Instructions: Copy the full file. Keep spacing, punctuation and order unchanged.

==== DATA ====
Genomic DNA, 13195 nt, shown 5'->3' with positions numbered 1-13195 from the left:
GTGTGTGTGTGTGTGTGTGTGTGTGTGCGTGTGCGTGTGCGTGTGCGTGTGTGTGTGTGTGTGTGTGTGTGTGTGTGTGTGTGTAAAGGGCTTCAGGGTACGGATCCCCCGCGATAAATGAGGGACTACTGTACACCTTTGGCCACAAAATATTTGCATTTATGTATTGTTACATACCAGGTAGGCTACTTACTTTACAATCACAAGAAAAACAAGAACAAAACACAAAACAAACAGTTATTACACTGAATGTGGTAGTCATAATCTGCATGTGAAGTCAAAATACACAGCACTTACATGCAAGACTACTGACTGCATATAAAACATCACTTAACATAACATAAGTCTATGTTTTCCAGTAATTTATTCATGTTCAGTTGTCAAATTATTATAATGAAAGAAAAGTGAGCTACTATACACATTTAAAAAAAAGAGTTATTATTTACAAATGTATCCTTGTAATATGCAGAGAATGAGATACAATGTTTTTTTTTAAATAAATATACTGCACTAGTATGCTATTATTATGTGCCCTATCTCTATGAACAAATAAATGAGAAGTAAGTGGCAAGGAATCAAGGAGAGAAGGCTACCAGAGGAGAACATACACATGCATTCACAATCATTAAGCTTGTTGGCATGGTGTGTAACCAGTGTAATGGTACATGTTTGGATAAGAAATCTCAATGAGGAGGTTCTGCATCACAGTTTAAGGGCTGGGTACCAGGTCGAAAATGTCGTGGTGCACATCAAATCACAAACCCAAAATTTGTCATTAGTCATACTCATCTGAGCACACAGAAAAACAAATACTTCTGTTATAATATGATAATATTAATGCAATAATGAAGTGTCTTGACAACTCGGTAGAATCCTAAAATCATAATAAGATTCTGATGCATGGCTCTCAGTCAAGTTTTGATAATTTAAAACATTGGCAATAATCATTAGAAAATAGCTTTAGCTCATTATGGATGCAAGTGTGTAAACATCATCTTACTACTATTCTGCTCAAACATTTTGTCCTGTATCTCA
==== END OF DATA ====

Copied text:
Genomic DNA, 13195 nt, shown 5'->3' with positions numbered 1-13195 from the left:
GTGTGTGTGTGTGTGTGTGTGTGTGTGCGTGTGCGTGTGCGTGTGCGTGTGTGTGTGTGTGTGTGTGTGTGTGTGTGTGTGTGTAAAGGGCTTCAGGGTACGGATCCCCCGCGATAAATGAGGGACTACTGTACACCTTTGGCCACAAAATATTTGCATTTATGTATTGTTACATACCAGGTAGGCTACTTACTTTACAATCACAAGAAAAACAAGAACAAAACACAAAACAAACAGTTATTACACTGAATGTGGTAGTCATAATCTGCATGTGAAGTCAAAATACACAGCACTTACATGCAAGACTACTGACTGCATATAAAACATCACTTAACATAACATAAGTCTATGTTTTCCAGTAATTTATTCATGTTCAGTTGTCAAATTATTATAATGAAAGAAAAGTGAGCTACTATACACATTTAAAAAAAAGAGTTATTATTTACAAATGTATCCTTGTAATATGCAGAGAATGAGATACAATGTTTTTTTTTAAATAAATATACTGCACTAGTATGCTATTATTATGTGCCCTATCTCTATGAACAAATAAATGAGAAGTAAGTGGCAAGGAATCAAGGAGAGAAGGCTACCAGAGGAGAACATACACATGCATTCACAATCATTAAGCTTGTTGGCATGGTGTGTAACCAGTGTAATGGTACATGTTTGGATAAGAAATCTCAATGAGGAGGTTCTGCATCACAGTTTAAGGGCTGGGTACCAGGTCGAAAATGTCGTGGTGCACATCAAATCACAAACCCAAAATTTGTCATTAGTCATACTCATCTGAGCACACAGAAAAACAAATACTTCTGTTATAATATGATAATATTAATGCAATAATGAAGTGTCTTGACAACTCGGTAGAATCCTAAAATCATAATAAGATTCTGATGCATGGCTCTCAGTCAAGTTTTGATAATTTAAAACATTGGCAATAATCATTAGAAAATAGCTTTAGCTCATTATGGATGCAAGTGTGTAAACATCATCTTACTACTATTCTGCTCAAACATTTTGTCCTGTATCTCA